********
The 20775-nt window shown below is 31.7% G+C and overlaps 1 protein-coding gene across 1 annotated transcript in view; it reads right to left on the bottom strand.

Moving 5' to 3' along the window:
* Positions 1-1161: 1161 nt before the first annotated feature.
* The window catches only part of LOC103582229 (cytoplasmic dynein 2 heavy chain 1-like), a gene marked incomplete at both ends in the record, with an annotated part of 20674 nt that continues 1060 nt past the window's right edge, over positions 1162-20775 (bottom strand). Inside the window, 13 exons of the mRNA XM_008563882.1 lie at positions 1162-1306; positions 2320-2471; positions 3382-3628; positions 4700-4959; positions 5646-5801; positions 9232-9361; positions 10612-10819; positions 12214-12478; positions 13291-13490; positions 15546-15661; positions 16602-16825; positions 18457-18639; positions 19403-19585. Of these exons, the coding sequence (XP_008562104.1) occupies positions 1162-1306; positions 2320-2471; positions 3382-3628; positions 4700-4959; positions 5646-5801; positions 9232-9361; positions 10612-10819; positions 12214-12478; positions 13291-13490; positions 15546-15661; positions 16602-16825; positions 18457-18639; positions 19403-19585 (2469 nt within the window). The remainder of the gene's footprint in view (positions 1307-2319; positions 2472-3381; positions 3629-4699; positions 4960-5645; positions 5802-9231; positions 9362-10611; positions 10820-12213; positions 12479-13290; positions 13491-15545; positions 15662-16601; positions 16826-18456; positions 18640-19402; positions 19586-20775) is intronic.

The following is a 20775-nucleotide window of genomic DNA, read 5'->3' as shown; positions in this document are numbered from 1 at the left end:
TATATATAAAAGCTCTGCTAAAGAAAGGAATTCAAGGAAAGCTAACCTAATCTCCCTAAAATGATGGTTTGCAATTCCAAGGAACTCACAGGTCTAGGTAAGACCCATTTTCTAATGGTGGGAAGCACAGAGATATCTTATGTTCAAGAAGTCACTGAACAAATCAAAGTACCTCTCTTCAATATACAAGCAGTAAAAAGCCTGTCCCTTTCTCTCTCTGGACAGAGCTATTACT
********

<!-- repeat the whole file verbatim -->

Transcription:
The 20775-nt window shown below is 31.7% G+C and overlaps 1 protein-coding gene across 1 annotated transcript in view; it reads right to left on the bottom strand.

Moving 5' to 3' along the window:
* Positions 1-1161: 1161 nt before the first annotated feature.
* The window catches only part of LOC103582229 (cytoplasmic dynein 2 heavy chain 1-like), a gene marked incomplete at both ends in the record, with an annotated part of 20674 nt that continues 1060 nt past the window's right edge, over positions 1162-20775 (bottom strand). Inside the window, 13 exons of the mRNA XM_008563882.1 lie at positions 1162-1306; positions 2320-2471; positions 3382-3628; positions 4700-4959; positions 5646-5801; positions 9232-9361; positions 10612-10819; positions 12214-12478; positions 13291-13490; positions 15546-15661; positions 16602-16825; positions 18457-18639; positions 19403-19585. Of these exons, the coding sequence (XP_008562104.1) occupies positions 1162-1306; positions 2320-2471; positions 3382-3628; positions 4700-4959; positions 5646-5801; positions 9232-9361; positions 10612-10819; positions 12214-12478; positions 13291-13490; positions 15546-15661; positions 16602-16825; positions 18457-18639; positions 19403-19585 (2469 nt within the window). The remainder of the gene's footprint in view (positions 1307-2319; positions 2472-3381; positions 3629-4699; positions 4960-5645; positions 5802-9231; positions 9362-10611; positions 10820-12213; positions 12479-13290; positions 13491-15545; positions 15662-16601; positions 16826-18456; positions 18640-19402; positions 19586-20775) is intronic.

The following is a 20775-nucleotide window of genomic DNA, read 5'->3' as shown; positions in this document are numbered from 1 at the left end:
TATATATAAAAGCTCTGCTAAAGAAAGGAATTCAAGGAAAGCTAACCTAATCTCCCTAAAATGATGGTTTGCAATTCCAAGGAACTCACAGGTCTAGGTAAGACCCATTTTCTAATGGTGGGAAGCACAGAGATATCTTATGTTCAAGAAGTCACTGAACAAATCAAAGTACCTCTCTTCAATATACAAGCAGTAAAAAGCCTGTCCCTTTCTCTCTCTGGACAGAGCTATTACT